Players must also select a defining culture -- this can be Aristocratic, Belter, Corporate, Cosmopolitan, Exotic, Frontier, Militaristic, Religious, or Scientific -- and these provide adolescent skill ranks. A noble will learn different skills to a commoner in an Aristocratic society; likewise an ordinary employee will have a different upbringing to a member of a magnate family in a Corporate world. The rules support this by providing alternate skill sets for Aristocratic and Corporate characters.

In Step Four, players spend Development Points on Skills and Talents just as normal. In HARP SF, the Mystical category is omitted in standard sf settings, but three new categories, namely Scientific, Technical and Vehicular, are added in. Existing categories gain extra skills, such as Audiovisual Recording in Artistic, Zero-G Maneuvering in Athletic, Gunnery in Combat, the cyber and psi skills in Concentration, Computer Operation in General, and Forensics in Subterfuge, among others. There are also many more Talents in HARP SF.

Steps Five (Equipment) and Steps Six (Final Touches) are much as in HARP Fantasy -- although the available equipment is very different.

As a sneak preview of actual content, here then is the Belter culture.

Belters

Belters (sometimes called Spacers) belong to technologically advanced cultures who have chosen to make their homes on airless moons and asteroids. The archetypal Belter is a spacefaring prospector who mines metals and other resources from asteroids and comets for months at a time, and then spends his gains in a drunken debauch lasting days on one of the major asteroids. Space is both the Belters' home and their implacable enemy. Habitation domes can be breached by meteor strikes, air recyclers can break down threatening death by suffocation, radiation from solar storms can bring slow doom to insufficiently shielded habitats, and so on. Belter communities rely on their technology and are extremely safety conscious. When an accident can endanger the lives of everyone, Belters are intolerant of ignorance and harsh with anyone who commits malicious damage.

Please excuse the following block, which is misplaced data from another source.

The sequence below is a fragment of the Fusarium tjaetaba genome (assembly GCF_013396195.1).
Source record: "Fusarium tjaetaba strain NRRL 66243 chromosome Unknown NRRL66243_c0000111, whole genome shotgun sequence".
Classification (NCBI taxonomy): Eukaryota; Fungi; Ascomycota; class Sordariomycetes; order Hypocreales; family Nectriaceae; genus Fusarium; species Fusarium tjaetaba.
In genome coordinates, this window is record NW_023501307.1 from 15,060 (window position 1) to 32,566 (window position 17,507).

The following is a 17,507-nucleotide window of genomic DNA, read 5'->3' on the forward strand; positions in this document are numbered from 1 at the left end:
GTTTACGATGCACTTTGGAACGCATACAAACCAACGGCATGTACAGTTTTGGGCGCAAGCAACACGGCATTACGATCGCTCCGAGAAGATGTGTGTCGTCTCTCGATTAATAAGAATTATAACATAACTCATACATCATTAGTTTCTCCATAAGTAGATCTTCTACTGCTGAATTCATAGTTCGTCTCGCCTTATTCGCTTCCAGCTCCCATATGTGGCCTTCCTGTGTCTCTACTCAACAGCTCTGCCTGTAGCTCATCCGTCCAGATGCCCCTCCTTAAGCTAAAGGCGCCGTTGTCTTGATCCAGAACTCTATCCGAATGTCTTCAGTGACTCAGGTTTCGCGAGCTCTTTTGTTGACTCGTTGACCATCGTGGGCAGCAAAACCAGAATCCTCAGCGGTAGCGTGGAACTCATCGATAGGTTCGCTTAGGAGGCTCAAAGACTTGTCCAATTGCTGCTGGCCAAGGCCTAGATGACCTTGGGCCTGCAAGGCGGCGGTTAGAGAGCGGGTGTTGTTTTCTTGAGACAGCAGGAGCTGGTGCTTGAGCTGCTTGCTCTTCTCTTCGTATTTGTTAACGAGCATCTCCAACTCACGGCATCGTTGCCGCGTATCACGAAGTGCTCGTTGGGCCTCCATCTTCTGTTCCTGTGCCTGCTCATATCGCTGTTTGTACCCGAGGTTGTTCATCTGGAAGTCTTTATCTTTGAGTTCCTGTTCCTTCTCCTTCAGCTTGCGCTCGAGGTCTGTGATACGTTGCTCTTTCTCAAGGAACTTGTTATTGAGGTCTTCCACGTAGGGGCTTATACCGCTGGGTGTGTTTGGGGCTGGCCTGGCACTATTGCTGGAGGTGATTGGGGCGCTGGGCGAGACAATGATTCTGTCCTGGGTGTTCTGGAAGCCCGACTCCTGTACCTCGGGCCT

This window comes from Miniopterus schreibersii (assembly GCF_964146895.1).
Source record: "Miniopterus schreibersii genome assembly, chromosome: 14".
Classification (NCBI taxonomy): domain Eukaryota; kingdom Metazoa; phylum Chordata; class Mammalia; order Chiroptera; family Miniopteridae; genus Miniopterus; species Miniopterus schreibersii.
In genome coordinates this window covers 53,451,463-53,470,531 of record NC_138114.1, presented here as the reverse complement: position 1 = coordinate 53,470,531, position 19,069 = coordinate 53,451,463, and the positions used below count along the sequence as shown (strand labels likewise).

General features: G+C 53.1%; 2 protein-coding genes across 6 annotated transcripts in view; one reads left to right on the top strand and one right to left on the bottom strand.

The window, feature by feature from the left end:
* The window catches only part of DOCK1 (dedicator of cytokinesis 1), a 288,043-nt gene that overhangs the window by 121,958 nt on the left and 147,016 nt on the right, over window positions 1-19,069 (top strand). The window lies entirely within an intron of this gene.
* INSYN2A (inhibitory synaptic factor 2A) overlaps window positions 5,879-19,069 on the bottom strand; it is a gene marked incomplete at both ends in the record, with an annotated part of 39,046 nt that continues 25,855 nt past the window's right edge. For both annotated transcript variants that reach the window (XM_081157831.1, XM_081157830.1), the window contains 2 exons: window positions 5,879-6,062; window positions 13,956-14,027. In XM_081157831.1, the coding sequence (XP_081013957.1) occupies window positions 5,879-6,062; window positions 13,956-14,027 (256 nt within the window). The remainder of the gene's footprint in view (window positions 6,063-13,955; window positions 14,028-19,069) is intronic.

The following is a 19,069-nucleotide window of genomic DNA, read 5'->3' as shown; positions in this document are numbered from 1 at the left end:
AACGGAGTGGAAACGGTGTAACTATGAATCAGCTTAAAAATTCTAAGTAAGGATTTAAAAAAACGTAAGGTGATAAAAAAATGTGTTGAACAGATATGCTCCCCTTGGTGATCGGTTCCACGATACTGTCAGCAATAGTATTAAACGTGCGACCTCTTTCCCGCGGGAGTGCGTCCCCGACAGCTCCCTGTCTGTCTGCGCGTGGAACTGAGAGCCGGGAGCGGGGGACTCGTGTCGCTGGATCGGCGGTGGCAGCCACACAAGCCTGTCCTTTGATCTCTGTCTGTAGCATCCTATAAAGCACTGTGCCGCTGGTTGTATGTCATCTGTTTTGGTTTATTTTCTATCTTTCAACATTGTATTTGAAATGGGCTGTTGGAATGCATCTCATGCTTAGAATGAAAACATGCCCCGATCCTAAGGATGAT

Preferred Locations: Belter societies are found on orbital habitats and on (and beneath) the surfaces of moons and asteroids.

Clothing & Decoration: Belter clothing favors hard-wearing synthetic materials and functionality over aesthetics. Many Belters wear skintight "semisuits" at all times. In an emergency, the Belter can grab the nearest oxygen helmet and join it with the suit's neck seal, giving him a temporary spacesuit. A full-blown spacesuit is the most valued possession of any true Belter -- indeed for some, it is their only real home.

Demeanor: Belters are rugged individualists, yet have a genuine respect for the welfare of their communities. They are cautiously bold -- they assess the risks, weigh up the potential gains, and then act decisively. Belters can be contemptuous of the citizens of normal planets, believing them to be "soft" and a danger to everyone around them in space. As the rock rats say, "Groundhogs should stick to the ground".

Starting Languages: Racial Tongue (S 6/W 6), other racial language (S 4/W 3)

Skill Belter
Appraisal 1
Armor 2
Artistic Skills 0
Climbing 1
Computer Operation 2
Crafts 0
Driving 0
Endurance 1
First Aid 1
Influence Skills 0
Jumping 0
Mental Focus 0
Mundane Lore: Own Culture 1
Mundane Lore: Cosmography 1
Mundane Lore: Geography 0
Outdoor Skills 0
Perception 1
Scientific Skills 2
Sports 0
Stalking & Hiding 0
Streetwise 0
Swimming 0
Technical Skills 2
Vocation 1
Weapon Skills 1
Zero-G Maneuvering 3